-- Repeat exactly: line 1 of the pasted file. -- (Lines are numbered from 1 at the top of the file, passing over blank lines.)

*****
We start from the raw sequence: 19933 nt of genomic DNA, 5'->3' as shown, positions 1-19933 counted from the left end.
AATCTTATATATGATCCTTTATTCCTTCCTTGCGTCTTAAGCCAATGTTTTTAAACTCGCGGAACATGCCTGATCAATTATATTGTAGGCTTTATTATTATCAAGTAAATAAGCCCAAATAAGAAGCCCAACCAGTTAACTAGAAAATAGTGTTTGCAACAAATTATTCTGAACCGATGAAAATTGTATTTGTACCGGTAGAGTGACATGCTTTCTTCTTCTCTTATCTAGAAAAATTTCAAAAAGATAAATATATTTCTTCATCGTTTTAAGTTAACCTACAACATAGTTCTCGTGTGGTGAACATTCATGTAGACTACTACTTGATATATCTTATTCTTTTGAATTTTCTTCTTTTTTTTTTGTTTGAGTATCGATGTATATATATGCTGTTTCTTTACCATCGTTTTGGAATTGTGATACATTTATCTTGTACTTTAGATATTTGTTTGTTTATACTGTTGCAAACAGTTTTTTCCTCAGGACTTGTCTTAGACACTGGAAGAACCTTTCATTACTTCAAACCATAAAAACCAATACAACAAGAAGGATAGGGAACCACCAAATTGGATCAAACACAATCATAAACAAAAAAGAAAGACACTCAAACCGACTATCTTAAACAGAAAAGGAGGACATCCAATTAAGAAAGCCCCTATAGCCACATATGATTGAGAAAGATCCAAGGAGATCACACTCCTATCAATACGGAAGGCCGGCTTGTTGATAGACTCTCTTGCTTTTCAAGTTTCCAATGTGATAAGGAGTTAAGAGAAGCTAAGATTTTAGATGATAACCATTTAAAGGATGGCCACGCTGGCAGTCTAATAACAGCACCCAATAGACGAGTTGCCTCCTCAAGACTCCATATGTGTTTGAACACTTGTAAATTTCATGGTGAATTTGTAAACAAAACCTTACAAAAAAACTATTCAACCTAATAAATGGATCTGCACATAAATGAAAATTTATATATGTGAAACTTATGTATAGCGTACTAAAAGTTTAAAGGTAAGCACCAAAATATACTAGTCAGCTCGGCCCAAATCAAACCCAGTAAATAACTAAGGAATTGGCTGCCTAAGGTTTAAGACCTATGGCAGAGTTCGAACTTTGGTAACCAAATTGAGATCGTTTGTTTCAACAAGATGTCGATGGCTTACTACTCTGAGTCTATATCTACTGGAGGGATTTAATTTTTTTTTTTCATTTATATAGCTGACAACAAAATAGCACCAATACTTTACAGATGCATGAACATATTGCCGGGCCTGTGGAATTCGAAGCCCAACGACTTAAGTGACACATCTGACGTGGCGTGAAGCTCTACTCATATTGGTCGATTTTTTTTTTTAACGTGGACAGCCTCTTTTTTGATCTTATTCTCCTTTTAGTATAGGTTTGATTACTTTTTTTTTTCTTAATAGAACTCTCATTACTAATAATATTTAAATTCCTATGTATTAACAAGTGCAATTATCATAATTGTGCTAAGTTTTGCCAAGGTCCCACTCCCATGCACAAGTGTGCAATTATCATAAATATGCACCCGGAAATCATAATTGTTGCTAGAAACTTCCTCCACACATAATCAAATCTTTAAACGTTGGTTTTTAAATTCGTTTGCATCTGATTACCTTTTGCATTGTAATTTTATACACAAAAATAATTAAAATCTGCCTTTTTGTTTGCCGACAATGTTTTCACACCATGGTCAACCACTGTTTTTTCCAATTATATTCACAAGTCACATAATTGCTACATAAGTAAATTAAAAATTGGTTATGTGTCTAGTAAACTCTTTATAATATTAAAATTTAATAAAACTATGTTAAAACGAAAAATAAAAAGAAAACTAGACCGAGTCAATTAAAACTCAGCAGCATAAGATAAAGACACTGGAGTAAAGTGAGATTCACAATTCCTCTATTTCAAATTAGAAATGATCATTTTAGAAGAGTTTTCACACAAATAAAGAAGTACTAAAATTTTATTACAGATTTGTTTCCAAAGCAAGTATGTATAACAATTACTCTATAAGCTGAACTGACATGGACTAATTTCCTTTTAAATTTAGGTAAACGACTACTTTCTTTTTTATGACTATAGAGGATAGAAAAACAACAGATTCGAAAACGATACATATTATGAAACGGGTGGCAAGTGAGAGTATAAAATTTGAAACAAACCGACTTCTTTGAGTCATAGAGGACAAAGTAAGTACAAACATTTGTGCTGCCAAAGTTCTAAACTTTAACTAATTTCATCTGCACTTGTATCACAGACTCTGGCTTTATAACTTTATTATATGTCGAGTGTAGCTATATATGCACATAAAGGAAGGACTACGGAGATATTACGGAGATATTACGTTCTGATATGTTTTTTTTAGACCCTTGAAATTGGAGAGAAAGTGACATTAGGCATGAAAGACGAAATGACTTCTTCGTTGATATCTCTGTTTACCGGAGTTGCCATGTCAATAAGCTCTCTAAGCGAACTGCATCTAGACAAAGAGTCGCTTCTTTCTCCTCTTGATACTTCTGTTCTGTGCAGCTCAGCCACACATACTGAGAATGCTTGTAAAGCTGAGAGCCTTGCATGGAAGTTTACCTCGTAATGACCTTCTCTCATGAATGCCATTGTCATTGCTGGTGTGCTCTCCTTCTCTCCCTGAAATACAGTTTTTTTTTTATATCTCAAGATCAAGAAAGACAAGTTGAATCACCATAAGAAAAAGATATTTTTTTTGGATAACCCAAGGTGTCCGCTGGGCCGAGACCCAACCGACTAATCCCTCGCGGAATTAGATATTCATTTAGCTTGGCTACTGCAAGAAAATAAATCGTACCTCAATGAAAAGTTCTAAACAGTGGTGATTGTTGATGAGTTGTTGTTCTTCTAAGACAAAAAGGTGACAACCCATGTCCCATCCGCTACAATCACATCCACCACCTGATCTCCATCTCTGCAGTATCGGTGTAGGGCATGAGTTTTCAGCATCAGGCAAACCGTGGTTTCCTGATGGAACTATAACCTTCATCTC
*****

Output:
We start from the raw sequence: 19933 nt of genomic DNA, 5'->3' as shown, positions 1-19933 counted from the left end.